Upon deposit, you will immediately receive an email that your submission has been received, and this is what you need to show the College of Architecture's Student Success Coordinator to confirm that you have made the deposit.
We try to observe a 48-hour "cooling off" period to give you opportunity to correct those "oops" issues that seem to emerge just after deposit. During this time you can still log back in and select Revise and upload a new version with your advisor's name spelled right, or your mother thanked in the Acknowledgments, or whatever you're stressing about. Please do not make an entirely new deposit; that creates duplicate records, confusion, wasted effort, frustration, sadness, tears, and despair.
After a few days, your submission will be "published" (i.e. posted to the Internet); you will get another email to that effect with a link to your online URL. At that point your submission can no longer be changed--by you. If further corrections are needed, those can be made by sending a revised file to the administrator < firstname.lastname@example.org > requesting replacement of the current online version.
Finally: You are almost there. Click the "Submit your paper or article" link in the Author Corner of the gray box at left. Follow the instructions. Here are some tips:
• You should be able to copy (Ctrl-C) and paste (Ctrl-V) most fields.
• You are the sole author; your advisor is not considered a co-author.
• Your institution is "University of Nebraska-Lincoln" (not "at Lincoln" or ", Lincoln"). Do not leave it blank; then the administrator has to fill it in, and he is tempted to make it something silly.
• You do not need to repeat your name and title in the Abstract field; just the body of the abstract.
• When you reach the question "Was this submission previously published in a journal?", just skip that part.
• Be sure to click the "Submit" button at the bottom.
• Files upload at the rate of about 5 Mb per minute, so if you have an ungodly large file, it may take a bit of time. If your file exceeds 50 Mb, think about reducing its size--there are many ways; Google "reduce pdf file size" to find some.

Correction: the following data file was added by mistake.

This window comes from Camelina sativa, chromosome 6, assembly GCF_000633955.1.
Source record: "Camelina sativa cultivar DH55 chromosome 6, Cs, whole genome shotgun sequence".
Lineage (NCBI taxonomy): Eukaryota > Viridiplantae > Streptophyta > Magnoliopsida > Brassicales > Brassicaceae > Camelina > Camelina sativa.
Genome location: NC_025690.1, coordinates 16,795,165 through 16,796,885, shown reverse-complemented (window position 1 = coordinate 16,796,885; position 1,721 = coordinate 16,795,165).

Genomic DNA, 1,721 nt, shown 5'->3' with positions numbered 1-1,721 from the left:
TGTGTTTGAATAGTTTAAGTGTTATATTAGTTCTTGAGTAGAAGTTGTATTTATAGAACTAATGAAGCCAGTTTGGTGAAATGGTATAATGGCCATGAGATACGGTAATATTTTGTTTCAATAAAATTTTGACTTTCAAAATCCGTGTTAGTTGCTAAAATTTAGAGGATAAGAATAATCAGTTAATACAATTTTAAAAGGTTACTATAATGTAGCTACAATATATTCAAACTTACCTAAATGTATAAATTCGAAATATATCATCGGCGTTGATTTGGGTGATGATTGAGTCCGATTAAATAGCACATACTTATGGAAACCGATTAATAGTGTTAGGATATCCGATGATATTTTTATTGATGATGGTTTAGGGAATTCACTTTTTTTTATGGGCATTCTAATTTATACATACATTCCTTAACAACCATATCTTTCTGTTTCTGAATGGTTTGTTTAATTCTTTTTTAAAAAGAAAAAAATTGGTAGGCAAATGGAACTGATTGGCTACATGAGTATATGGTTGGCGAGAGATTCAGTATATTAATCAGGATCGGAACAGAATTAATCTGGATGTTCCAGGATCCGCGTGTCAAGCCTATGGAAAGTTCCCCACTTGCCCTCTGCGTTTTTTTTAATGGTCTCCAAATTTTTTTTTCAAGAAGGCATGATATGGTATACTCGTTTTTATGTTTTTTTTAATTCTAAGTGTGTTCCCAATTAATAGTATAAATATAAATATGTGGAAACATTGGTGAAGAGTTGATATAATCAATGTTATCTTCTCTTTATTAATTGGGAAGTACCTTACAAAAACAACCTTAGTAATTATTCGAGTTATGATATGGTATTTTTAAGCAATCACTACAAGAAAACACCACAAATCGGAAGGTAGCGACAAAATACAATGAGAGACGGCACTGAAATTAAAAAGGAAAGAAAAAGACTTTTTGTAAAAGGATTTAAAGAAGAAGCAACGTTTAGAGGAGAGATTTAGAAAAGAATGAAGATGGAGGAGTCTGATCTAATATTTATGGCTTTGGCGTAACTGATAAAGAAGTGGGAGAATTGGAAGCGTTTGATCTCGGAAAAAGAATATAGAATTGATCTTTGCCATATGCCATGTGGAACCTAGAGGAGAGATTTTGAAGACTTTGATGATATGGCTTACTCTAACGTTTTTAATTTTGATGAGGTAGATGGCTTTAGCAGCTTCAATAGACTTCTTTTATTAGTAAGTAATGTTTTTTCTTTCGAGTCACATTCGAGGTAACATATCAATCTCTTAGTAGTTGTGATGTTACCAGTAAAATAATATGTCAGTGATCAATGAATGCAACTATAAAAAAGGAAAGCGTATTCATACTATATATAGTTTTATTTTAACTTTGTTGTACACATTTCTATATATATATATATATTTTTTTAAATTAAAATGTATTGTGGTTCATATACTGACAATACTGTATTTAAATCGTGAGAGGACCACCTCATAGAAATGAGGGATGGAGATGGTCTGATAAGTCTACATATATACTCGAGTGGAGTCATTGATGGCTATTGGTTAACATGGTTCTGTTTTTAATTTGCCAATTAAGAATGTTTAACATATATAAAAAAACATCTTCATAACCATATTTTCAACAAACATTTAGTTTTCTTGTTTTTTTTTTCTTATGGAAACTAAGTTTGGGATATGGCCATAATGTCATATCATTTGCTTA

Okay, get started. That thesis is not going to submit itself.
Congratulations on earning your degree.
Note: These are theses from the Masters of Architecture degree program. Theses from the Masters of Science in Architecture degree program are found here: https://digitalcommons.unl.edu/archthesis/
Reinventing Educational Spaces, Angel Coleman
Restoring Lost Heritage, Lewis Culliver
Prototyping Attainability: A guide for incremental density in communities, Quinlan McFadden
"Folk" Home-Lore: Storytelling and the Architecture of the Home, Madeleine Pollara
Accessible Health: An Evidenced Based Approach to Improve User Experience and Clinical Sustainability within Rural Healthcare, John Coughlin
White Noise Dark Ecology: Designing for the Soundscape, William Cox
Glitter Urbanism - LGBTQ Narratives in Architecture, William Dendinger
Parafiction and the Architectural Imagination, Ashley Glesinger
Materiality and Construction of a Church in Myanmar, Sunkist Judson
Modding Suburbia - Guided Principles to Challenge the Established Social and Political Norms of the American Midwestern Suburbs., Brenton Rahn
Access to Air: Generating Open Space in the Built Environment, Phillip Smith
Building Scene: Translations Between Text and Architecture, Joseph Synek
Aesthetics for the Uncanny in Architecture, Andres F. Villegas
Rhythms of Cinematic Horror: Enabling the Device of the Frame, Violet Bast
Representational Forms: Storytelling of Climate Change, Hayden Cudaback
Boundary Echoes: A Series of Cautionary Tales, Shayla Joy Dick
WATER AND POWER IN ARCHITECTURE: Charleston SC, Charles Dowd
Batman's New Arkham: Revisiting Piranesi, Mathew Drummond
The Master Plan: Design Guidelines for Installments Along the Cowboy Trail, Nathan Gradoville
Ultimus: A Cautionary Tale of Our Future, Ian Jones
Growth: Expanding the Nature of Cities, Collin R. Meusch
User: Drone, Abigail L. Nelson
Behind Closed Doors, Hannah Schafers
Migratory Patterns And How They Affect They Relocation of the Age Cohort 20 To 40 Into Nonmetropolitan Communities of Nebraska, Mariah Tobin
[NE]w Arch Hall | Building Inclusion & Equity into Architecture Education, Jati Zunaibi
Machine Learning in Architecture: Connectionist Approach to Architectural Design, Andrew Chase
The Experience Condition: Experiencing Alternate Futures, Holly R. Craig
Architecture in Neoliberalism, Ben J. Kunz
Dimensions of Surveillance, Prisoners of the Planetary Panopticon, Mallory R. Lane
The Augmented Drift, Kylie Miller
Blend Space: Architectural Storytelling in the Age of Mixed Reality, Grant Moehlenhoff
Type Theory, Paris Mood
Architecture for the Atypical: Architectural Diffusion, Diane Nguyen
The Antithesis: Challenging the Current Execution of University Thesis via the Exquisite Capriccio and Grand Tour, Joshua D. Puppe
Generative Suburban Frameworks: Emerging Architect-Guided Optimization Workflows Within Suburban Mass Production, Chris Reeh
agnosia, Hilary Wiese